Election are about choices except in Communist countries where you don’t have any. Elections are also about change, but in Communist Cuba, the “change” is about turning over one set of Communist apparatchiks for another.
So, what’s happening in Cuba today as the people go to the polls is not really an “election” in the way that anyone with half a brain understands the word. Like most of what goes on officially in Communist countries, it’s all propaganda.
The long-suffering Cuban people think that this time, things might be a little different. The aging, decrepit 86-year-old Raul Castro says he’s giving up the office of president and the new National Assembly will “choose” his replacement.
Of course, anyone who thinks that the individual chosen by the assembly doesn’t have the blessing and approval of Mr. Castro needs brain surgery. Imagine anyone in the assembly voting for another candidate — he’d be in jail before he got back to his seat.
Leaders of the Cuban exile community in the United States, including Republican U.S. Senator Marco Rubio, have called on President Donald Trump not to recognise the election results, saying the process is a fraud designed to legitimize a dictatorship.
Raul Castro voted with little fanfare at dawn in the foothills of the Sierra Maestra mountains in southeast Cuba, where he had led a group of guerrillas during the revolution.
Castro, who succeeded his brother as president in 2008, is expected to remain at the helm of the powerful Communist Party while First Vice President Miguel Diaz-Canel, 57, is expected to become president.
Diaz-Canel, a party functionary since his youth, would be Cuba’s first modern head of state who was born after the revolution and has no military history.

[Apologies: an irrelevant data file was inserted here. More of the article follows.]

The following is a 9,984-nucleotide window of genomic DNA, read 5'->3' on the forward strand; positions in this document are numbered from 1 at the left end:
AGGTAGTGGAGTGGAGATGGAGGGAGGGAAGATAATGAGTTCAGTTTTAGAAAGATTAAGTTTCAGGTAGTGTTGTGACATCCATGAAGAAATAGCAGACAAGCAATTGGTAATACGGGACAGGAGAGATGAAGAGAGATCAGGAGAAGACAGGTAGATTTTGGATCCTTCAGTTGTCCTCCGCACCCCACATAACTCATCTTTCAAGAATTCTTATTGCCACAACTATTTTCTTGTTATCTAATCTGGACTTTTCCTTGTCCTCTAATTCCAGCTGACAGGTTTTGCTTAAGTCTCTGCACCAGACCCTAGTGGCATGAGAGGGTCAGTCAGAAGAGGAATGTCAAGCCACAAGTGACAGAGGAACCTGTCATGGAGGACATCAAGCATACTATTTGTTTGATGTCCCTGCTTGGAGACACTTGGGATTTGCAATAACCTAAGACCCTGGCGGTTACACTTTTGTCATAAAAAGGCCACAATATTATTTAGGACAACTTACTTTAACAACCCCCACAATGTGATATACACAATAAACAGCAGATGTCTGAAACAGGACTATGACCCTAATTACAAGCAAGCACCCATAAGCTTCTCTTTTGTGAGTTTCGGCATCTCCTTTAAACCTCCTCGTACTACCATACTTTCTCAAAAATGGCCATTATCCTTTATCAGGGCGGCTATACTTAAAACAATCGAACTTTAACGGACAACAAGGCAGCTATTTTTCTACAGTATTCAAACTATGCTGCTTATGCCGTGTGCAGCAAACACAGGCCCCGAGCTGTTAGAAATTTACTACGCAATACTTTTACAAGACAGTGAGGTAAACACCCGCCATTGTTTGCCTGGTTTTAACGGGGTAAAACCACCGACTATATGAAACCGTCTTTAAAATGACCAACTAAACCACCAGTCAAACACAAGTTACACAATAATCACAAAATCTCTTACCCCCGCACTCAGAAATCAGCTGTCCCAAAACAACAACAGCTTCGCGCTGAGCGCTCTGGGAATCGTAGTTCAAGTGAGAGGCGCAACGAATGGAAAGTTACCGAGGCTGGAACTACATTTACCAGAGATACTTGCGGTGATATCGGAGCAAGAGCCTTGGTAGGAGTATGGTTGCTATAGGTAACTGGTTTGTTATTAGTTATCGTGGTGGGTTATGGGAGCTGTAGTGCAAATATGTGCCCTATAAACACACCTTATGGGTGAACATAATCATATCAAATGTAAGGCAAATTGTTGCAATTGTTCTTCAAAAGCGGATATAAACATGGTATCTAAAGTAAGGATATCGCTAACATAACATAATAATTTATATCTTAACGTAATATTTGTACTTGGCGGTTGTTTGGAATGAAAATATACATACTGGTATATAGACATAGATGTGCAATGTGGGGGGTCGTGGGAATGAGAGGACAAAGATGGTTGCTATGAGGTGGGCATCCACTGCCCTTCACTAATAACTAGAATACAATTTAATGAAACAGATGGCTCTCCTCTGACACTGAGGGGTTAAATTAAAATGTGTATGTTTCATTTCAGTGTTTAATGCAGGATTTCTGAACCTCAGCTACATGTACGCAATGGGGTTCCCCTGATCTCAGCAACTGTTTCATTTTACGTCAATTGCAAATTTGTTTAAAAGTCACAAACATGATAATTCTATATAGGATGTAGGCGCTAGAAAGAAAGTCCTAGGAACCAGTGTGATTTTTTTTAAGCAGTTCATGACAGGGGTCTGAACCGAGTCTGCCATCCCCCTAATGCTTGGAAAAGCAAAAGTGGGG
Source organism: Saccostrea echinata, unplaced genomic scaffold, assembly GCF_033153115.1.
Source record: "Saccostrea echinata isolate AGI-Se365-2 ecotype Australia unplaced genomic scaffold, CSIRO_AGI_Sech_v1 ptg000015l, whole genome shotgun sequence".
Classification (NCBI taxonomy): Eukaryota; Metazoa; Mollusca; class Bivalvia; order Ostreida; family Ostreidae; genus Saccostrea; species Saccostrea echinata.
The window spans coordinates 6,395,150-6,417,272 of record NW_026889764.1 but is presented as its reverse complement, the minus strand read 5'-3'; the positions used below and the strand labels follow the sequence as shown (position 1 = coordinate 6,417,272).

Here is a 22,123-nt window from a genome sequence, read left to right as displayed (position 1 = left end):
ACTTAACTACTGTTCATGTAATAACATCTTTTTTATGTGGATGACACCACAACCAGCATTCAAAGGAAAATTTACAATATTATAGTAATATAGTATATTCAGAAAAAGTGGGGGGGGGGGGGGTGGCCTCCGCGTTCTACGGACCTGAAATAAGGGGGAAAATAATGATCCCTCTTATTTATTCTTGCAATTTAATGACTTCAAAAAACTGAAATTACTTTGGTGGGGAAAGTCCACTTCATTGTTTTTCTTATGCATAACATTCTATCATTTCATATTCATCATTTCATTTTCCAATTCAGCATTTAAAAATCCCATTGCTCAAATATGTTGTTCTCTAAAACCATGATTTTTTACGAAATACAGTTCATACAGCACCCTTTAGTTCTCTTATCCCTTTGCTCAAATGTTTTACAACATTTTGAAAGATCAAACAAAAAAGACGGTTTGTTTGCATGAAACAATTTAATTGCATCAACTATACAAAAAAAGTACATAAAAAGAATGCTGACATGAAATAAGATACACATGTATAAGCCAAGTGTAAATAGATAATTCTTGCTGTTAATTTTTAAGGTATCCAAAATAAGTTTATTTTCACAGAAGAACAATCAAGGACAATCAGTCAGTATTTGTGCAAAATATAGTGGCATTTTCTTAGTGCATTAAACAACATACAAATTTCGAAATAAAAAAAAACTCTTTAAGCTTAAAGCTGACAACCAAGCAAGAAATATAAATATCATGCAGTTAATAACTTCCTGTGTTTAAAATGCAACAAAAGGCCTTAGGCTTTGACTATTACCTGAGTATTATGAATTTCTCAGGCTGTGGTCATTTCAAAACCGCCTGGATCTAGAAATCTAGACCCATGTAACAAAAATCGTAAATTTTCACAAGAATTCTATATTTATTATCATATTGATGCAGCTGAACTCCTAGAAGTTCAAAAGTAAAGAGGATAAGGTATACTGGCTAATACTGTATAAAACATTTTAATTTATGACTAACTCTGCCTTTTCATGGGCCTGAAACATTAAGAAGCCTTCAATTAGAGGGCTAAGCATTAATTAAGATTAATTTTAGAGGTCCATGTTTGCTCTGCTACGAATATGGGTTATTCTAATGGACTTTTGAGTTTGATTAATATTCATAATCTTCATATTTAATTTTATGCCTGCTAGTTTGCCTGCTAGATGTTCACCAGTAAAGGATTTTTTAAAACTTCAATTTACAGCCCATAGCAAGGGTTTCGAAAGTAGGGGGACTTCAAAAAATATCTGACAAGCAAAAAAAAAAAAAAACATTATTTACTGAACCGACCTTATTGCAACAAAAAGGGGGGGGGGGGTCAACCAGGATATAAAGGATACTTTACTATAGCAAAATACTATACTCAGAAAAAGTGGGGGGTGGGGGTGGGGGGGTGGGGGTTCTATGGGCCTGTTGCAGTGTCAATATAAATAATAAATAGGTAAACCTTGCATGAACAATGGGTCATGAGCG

In central Villa Clara province, where Diaz-Canel grew up and was head of the Communist Party, the candidate and his wife voted alongside local residents, smiling and chatting with them.
He told reporters the election signalled that Cubans wanted to defend their independence, and criticized the Trump administration for undermining a fragile detente established under former U.S. President Barack Obama.
That “detente” was, as with all Obama deals, one sided in favor of the enemy. But Obama had an excuse: Cuba doesn’t make anything we really want (cigars, maybe). Cubans can’t afford to come to the U.S. for vacations, and only aging leftists would really consider a holiday in Havana. In short, Cuba is an economic basket case that benefits from the one-sided deal signed by Obama.
So Mr. Diaz-Canel, who sounds like a typical commie hack, is deliberately chosen because he’s colorless and won’t upstage Raul. If he has one independent thought as president, it will be his last.
Trump was right to reduce our embassy staff and pull back from dramatically improving relations with Cuba. Before that happens, concrete steps must be taken by the government to show they are more than a Communist thugacracy. Releasing the hundreds of political prisoners held in Cuban jails would be a good start. And how about holding a real election with Commies and righties and moderates and even candidates that wear silly hats being allowed to run?
That would be a good start.